A fine vintage

March 2013

  • Dave Brookes

It is upon us again. That time of year when the fruits of the South Australian vignerons labour is magically converted into that liquid that enriches our lives, provides refreshment, enhances our meals and gives us so much enjoyment throughout the year.

Wine is a beverage that should be celebrated and Australia’s largest and longest running vintage festival, The 2013 Barossa Vintage Festival, does just that with a series of fantastic events over the week-long event that will satisfy all members of the family, from the foodie and wine geek to the kids.

The first Barossa Vintage Festival was held in 1947 and the festival continues to be a celebration of all the things that we love about Australia’s most famous wine region - its wine, food, history, people and stories. It’s a community driven event with the whole of the region getting behind the event from the old hands with many generations of toil on the land under their belts to the local school children. The event has some 1500 volunteers making sure the week’s activities flow smoothly and without a hitch.

The 2013 Barossa Vintage Festival runs from Saturday, March 30 through to Sunday, April 7, kicking off with the Carnival from 10.30am to 5pm in the beautiful, date palm studded surrounds of Seppeltsfield. This Easter weekend opening event is perfect for wearing out the kids on the first day of the long weekend with plenty of activities, food and entertainment to keep them occupied throughout the day. Parents can enjoy a range of wines from throughout the Seppeltsfield sub-region and local Barossan produce, bands and even a grape treading competition will make sure it is a memorable way to start the festival off on the right note.

For marketeers, the Harvest Market at Yalumba Wines on Tuesday, April 2 and Wednesday, April 3 is the place to be for superb local produce, the famous Yalumba museum tasting, long-table lunch, cooking school, art exhibition, barrel making demonstrations and music all set in the grounds of one of the most beautiful, historic wineries in the country. The Ziegenmarkt on Thursday, April 4 is like taking a step back in time to experience a traditional Barossa market - fresh fruit and vegetables, small-goods, pickles, livestock and game all go under the auctioneers hammer during the course of the morning and it’s a chance to try some traditional fare such as Rote Grutze, Kartoffel Kuchen and Deutsch Kuchen. Of course the renowned Barossa Farmers Market is also open at the Vintners Hall in Angaston on the Saturdays during the festival.

Of course on the wine front there is plenty of action, for the wine geeks there is the Barossa Grounds Tour on Wednesday, April 3, which looks at the ways in which climate, geography and geology influence the flavours of the wines from the various parishes of the Barossa. An amazing opportunity to travel to the various sub-regions, hosted by the winemakers and grape-growers of the Barossa to uncover what it is that makes wines from this part of the country so special.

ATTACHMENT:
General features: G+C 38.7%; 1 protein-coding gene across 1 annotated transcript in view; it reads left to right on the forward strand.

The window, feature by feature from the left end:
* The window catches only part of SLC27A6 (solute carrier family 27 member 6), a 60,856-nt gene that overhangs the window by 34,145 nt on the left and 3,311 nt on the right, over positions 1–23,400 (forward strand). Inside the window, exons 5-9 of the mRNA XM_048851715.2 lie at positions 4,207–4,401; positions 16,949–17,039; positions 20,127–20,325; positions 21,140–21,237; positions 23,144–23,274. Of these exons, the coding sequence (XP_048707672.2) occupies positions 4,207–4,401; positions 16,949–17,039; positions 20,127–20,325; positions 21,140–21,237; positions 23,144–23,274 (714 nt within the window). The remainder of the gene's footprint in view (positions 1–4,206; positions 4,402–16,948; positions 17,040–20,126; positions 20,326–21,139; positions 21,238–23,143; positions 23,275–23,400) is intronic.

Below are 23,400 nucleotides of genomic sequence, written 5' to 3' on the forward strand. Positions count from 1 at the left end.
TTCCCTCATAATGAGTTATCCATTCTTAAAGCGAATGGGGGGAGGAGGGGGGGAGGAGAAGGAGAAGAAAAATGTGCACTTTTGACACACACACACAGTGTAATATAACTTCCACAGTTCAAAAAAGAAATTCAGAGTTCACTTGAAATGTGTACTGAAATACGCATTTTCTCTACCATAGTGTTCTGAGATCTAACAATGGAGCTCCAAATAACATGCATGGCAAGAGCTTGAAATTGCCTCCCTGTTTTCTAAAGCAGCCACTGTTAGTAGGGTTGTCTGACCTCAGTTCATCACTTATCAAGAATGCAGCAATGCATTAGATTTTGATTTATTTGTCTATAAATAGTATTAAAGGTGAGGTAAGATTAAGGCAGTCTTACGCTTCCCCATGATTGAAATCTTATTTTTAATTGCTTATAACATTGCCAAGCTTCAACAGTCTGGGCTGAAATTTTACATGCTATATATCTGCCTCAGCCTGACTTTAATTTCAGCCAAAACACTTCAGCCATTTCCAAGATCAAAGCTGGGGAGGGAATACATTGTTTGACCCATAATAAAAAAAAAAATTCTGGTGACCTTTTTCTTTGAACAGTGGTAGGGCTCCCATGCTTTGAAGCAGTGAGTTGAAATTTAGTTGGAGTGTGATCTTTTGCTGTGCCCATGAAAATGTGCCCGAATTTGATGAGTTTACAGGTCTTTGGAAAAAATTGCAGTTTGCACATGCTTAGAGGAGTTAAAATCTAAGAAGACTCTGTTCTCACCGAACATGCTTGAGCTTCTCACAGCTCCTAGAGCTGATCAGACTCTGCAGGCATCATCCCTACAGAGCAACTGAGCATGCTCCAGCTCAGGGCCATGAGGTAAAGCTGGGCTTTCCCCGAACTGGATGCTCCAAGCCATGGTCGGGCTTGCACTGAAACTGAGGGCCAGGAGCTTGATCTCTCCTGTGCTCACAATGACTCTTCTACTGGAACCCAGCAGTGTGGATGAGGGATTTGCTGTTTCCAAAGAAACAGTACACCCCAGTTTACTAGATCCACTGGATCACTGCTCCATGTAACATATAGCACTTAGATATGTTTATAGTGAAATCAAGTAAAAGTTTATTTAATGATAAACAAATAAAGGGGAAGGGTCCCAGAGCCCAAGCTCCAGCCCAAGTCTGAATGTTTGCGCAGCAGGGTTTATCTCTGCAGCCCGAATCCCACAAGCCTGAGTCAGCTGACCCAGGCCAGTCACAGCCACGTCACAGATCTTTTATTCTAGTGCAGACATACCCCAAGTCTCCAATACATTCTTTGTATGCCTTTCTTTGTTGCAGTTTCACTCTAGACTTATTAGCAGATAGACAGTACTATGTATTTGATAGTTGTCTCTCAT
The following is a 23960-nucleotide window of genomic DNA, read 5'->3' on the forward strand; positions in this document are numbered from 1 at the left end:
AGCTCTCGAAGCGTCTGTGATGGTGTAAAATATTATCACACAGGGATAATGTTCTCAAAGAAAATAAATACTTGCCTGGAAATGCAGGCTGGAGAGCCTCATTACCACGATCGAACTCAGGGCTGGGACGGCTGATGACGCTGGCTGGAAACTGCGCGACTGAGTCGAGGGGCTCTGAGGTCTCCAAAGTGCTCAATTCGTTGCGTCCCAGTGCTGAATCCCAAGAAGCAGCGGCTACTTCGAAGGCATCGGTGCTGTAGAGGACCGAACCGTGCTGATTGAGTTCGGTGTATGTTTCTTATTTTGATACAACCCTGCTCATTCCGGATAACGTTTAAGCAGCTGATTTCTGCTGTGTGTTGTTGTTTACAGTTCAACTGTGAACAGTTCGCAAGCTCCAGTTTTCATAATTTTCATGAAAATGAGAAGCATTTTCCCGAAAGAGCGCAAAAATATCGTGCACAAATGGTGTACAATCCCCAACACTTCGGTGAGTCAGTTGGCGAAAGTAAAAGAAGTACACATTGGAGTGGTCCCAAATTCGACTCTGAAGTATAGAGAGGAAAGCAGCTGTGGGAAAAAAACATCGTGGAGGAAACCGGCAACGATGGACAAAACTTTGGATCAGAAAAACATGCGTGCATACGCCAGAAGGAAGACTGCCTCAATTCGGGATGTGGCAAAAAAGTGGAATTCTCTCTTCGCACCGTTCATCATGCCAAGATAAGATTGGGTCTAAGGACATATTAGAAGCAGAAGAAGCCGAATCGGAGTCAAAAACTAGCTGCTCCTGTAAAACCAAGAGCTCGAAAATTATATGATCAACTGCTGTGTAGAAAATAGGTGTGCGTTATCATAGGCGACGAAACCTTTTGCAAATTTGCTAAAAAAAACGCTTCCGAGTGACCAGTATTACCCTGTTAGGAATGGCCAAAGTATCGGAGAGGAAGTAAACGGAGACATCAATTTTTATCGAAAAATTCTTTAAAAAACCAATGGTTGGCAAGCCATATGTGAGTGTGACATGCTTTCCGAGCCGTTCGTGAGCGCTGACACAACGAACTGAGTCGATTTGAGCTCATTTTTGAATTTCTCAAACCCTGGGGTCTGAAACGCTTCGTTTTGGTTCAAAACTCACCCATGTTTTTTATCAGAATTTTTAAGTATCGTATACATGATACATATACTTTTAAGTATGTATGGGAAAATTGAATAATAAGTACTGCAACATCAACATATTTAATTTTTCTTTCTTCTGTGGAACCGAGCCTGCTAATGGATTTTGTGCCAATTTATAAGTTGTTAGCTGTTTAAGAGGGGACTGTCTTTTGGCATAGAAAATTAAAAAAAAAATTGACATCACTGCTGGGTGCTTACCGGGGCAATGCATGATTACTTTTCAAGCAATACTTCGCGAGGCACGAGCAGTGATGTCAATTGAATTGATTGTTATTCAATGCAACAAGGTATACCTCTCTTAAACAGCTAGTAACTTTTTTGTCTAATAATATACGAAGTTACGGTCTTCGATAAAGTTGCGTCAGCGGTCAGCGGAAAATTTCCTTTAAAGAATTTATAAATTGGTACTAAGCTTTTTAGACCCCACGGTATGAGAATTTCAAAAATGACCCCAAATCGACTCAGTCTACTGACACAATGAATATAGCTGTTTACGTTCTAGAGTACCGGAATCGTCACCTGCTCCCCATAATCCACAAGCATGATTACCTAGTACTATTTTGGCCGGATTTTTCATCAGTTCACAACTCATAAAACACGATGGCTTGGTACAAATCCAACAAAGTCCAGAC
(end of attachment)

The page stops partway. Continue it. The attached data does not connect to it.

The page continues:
The Penfolds Rare & Distinguished Wine Auction on Friday, April 5 is one of the festival highlights. There are some very sought-after vertical collections up for grabs including Orlando Steingarten Riesling, Rockford Basket Press Shiraz, Torbreck Run Rig and Yalumba Signature Shiraz. Rare collections include a Penfolds 1996 Classics set of Grange, Yattarna, Bin 707, St Henri, Magill Estate and Block 42, as well as Seppeltsfield Anthology set of Para Tawny spanning from 1907 to 1912. There is also an emphasis on large format bottles with imperials (six litre) bottles of 2008 Penfolds Grange, 2009 Langmeil Freedom Shiraz, 1996 Peter Lehmann Stonewell Shiraz and 1996 Henschke Hill of Grace going under the hammer.

With the Barossa’s rich food culture it stands to reason that that there will be know shortage of events to keep your appetite sated. The Race to the Plate on Saturday, April 6 is an event where you compete in a kitchen ‘cook-off’ with Maggie Beer. With a shopping list in hand you hit Barossa institutions such as the Farmers Market, Apex Bakery and Barossa Valley Cheese before returning to The Farm where you will recreate a series of dishes and dine with Maggie and family. The festival also features cooking classes with Saskia Beer, The Grand Cellar Dinner and the famous Legends Behind the Barrel dinner if you fancy carousing with the regions famous winemakers.

The Vintage Festival Parade on Saturday, April 6 is another event not to be missed as more than 100 floats and 1200 participants travel along the Barossa Valley Way between Tanunda and Nuriootpa. It’s a fun day and highlights the tightly bound social fabric that makes the Barossa such a beautiful and enjoyable place to visit. It’s a jam-packed schedule and one that is hard to do justice to in the scope of this article. Head over to the official festival website at barossavintagefestival.com.au for a full run down of all the events and celebrate what looks to be another fine South Australian vintage and a region that has helped put Australian wine on the world stage.

Barossa Vintage Festival
Saturday, March 30 to Sunday, April 7
barossavintagefestival.com.au

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